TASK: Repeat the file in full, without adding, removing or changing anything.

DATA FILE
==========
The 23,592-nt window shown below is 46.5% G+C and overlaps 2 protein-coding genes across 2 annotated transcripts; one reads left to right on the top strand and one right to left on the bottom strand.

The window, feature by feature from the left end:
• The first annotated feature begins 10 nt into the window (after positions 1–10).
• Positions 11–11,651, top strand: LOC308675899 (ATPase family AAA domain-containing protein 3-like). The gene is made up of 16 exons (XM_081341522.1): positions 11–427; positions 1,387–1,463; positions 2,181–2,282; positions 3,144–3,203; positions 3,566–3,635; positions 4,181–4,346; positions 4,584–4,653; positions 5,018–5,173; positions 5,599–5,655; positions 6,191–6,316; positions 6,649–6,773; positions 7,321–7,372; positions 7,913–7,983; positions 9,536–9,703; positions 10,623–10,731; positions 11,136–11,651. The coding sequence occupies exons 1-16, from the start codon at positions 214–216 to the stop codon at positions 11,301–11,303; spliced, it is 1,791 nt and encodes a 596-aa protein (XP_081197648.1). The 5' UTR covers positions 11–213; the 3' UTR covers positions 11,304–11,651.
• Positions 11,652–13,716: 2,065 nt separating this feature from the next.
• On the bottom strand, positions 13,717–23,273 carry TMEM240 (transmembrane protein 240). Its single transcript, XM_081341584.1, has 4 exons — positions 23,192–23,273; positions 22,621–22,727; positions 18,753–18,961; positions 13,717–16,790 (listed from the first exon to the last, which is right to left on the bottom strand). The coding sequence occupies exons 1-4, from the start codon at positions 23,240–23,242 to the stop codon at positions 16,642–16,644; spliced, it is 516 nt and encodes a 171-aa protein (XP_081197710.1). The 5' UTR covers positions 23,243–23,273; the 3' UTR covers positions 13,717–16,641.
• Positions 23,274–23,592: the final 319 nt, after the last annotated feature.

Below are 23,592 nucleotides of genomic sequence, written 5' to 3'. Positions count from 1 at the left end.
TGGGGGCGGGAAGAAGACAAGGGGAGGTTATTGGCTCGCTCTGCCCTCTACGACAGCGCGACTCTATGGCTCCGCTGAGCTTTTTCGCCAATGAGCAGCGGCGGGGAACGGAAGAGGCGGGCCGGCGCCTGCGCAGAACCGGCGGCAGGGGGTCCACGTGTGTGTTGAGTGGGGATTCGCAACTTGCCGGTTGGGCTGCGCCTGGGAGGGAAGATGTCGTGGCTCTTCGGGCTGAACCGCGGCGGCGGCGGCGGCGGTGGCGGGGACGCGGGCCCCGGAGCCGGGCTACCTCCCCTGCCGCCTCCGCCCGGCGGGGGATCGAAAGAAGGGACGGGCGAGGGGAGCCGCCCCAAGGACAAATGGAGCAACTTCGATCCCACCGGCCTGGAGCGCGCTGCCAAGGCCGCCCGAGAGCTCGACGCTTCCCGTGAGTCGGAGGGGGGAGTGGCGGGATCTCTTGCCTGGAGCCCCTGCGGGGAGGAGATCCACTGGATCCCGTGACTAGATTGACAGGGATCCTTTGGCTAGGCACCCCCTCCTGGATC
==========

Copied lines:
The 23,592-nt window shown below is 46.5% G+C and overlaps 2 protein-coding genes across 2 annotated transcripts; one reads left to right on the top strand and one right to left on the bottom strand.

The window, feature by feature from the left end:
• The first annotated feature begins 10 nt into the window (after positions 1–10).
• Positions 11–11,651, top strand: LOC308675899 (ATPase family AAA domain-containing protein 3-like). The gene is made up of 16 exons (XM_081341522.1): positions 11–427; positions 1,387–1,463; positions 2,181–2,282; positions 3,144–3,203; positions 3,566–3,635; positions 4,181–4,346; positions 4,584–4,653; positions 5,018–5,173; positions 5,599–5,655; positions 6,191–6,316; positions 6,649–6,773; positions 7,321–7,372; positions 7,913–7,983; positions 9,536–9,703; positions 10,623–10,731; positions 11,136–11,651. The coding sequence occupies exons 1-16, from the start codon at positions 214–216 to the stop codon at positions 11,301–11,303; spliced, it is 1,791 nt and encodes a 596-aa protein (XP_081197648.1). The 5' UTR covers positions 11–213; the 3' UTR covers positions 11,304–11,651.
• Positions 11,652–13,716: 2,065 nt separating this feature from the next.
• On the bottom strand, positions 13,717–23,273 carry TMEM240 (transmembrane protein 240). Its single transcript, XM_081341584.1, has 4 exons — positions 23,192–23,273; positions 22,621–22,727; positions 18,753–18,961; positions 13,717–16,790 (listed from the first exon to the last, which is right to left on the bottom strand). The coding sequence occupies exons 1-4, from the start codon at positions 23,240–23,242 to the stop codon at positions 16,642–16,644; spliced, it is 516 nt and encodes a 171-aa protein (XP_081197710.1). The 5' UTR covers positions 23,243–23,273; the 3' UTR covers positions 13,717–16,641.
• Positions 23,274–23,592: the final 319 nt, after the last annotated feature.

Below are 23,592 nucleotides of genomic sequence, written 5' to 3'. Positions count from 1 at the left end.
TGGGGGCGGGAAGAAGACAAGGGGAGGTTATTGGCTCGCTCTGCCCTCTACGACAGCGCGACTCTATGGCTCCGCTGAGCTTTTTCGCCAATGAGCAGCGGCGGGGAACGGAAGAGGCGGGCCGGCGCCTGCGCAGAACCGGCGGCAGGGGGTCCACGTGTGTGTTGAGTGGGGATTCGCAACTTGCCGGTTGGGCTGCGCCTGGGAGGGAAGATGTCGTGGCTCTTCGGGCTGAACCGCGGCGGCGGCGGCGGCGGTGGCGGGGACGCGGGCCCCGGAGCCGGGCTACCTCCCCTGCCGCCTCCGCCCGGCGGGGGATCGAAAGAAGGGACGGGCGAGGGGAGCCGCCCCAAGGACAAATGGAGCAACTTCGATCCCACCGGCCTGGAGCGCGCTGCCAAGGCCGCCCGAGAGCTCGACGCTTCCCGTGAGTCGGAGGGGGGAGTGGCGGGATCTCTTGCCTGGAGCCCCTGCGGGGAGGAGATCCACTGGATCCCGTGACTAGATTGACAGGGATCCTTTGGCTAGGCACCCCCTCCTGGATC